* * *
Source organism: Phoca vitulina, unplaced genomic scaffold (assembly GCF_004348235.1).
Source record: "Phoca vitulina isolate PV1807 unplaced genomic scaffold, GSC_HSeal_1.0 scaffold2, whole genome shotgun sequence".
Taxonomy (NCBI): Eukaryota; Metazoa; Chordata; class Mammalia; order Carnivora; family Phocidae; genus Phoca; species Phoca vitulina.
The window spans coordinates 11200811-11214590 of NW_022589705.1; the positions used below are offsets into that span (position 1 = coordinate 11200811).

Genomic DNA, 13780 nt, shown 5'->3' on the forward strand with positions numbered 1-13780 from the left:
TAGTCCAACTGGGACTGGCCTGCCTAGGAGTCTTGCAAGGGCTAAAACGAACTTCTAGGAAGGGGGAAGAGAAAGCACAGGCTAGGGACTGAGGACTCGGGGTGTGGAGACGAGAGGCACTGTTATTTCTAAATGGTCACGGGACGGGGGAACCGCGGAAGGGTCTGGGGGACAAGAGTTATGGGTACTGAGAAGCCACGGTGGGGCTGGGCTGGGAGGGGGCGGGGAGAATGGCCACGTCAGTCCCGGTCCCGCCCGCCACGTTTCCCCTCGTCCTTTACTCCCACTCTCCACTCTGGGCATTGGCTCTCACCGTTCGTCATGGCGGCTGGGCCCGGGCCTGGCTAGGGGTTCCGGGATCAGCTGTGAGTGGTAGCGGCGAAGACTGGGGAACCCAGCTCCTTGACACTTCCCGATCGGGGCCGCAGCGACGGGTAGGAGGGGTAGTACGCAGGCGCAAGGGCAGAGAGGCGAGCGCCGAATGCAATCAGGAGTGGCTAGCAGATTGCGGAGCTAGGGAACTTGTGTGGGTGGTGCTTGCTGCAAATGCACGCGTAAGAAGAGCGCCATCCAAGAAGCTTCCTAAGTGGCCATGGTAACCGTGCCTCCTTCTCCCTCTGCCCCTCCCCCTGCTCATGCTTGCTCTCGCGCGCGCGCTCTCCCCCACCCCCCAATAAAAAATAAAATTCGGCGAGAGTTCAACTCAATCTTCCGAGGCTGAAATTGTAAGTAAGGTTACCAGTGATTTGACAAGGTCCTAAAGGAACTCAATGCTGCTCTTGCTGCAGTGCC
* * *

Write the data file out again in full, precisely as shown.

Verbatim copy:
Source organism: Phoca vitulina, unplaced genomic scaffold (assembly GCF_004348235.1).
Source record: "Phoca vitulina isolate PV1807 unplaced genomic scaffold, GSC_HSeal_1.0 scaffold2, whole genome shotgun sequence".
Taxonomy (NCBI): Eukaryota; Metazoa; Chordata; class Mammalia; order Carnivora; family Phocidae; genus Phoca; species Phoca vitulina.
The window spans coordinates 11200811-11214590 of NW_022589705.1; the positions used below are offsets into that span (position 1 = coordinate 11200811).

Genomic DNA, 13780 nt, shown 5'->3' on the forward strand with positions numbered 1-13780 from the left:
TAGTCCAACTGGGACTGGCCTGCCTAGGAGTCTTGCAAGGGCTAAAACGAACTTCTAGGAAGGGGGAAGAGAAAGCACAGGCTAGGGACTGAGGACTCGGGGTGTGGAGACGAGAGGCACTGTTATTTCTAAATGGTCACGGGACGGGGGAACCGCGGAAGGGTCTGGGGGACAAGAGTTATGGGTACTGAGAAGCCACGGTGGGGCTGGGCTGGGAGGGGGCGGGGAGAATGGCCACGTCAGTCCCGGTCCCGCCCGCCACGTTTCCCCTCGTCCTTTACTCCCACTCTCCACTCTGGGCATTGGCTCTCACCGTTCGTCATGGCGGCTGGGCCCGGGCCTGGCTAGGGGTTCCGGGATCAGCTGTGAGTGGTAGCGGCGAAGACTGGGGAACCCAGCTCCTTGACACTTCCCGATCGGGGCCGCAGCGACGGGTAGGAGGGGTAGTACGCAGGCGCAAGGGCAGAGAGGCGAGCGCCGAATGCAATCAGGAGTGGCTAGCAGATTGCGGAGCTAGGGAACTTGTGTGGGTGGTGCTTGCTGCAAATGCACGCGTAAGAAGAGCGCCATCCAAGAAGCTTCCTAAGTGGCCATGGTAACCGTGCCTCCTTCTCCCTCTGCCCCTCCCCCTGCTCATGCTTGCTCTCGCGCGCGCGCTCTCCCCCACCCCCCAATAAAAAATAAAATTCGGCGAGAGTTCAACTCAATCTTCCGAGGCTGAAATTGTAAGTAAGGTTACCAGTGATTTGACAAGGTCCTAAAGGAACTCAATGCTGCTCTTGCTGCAGTGCC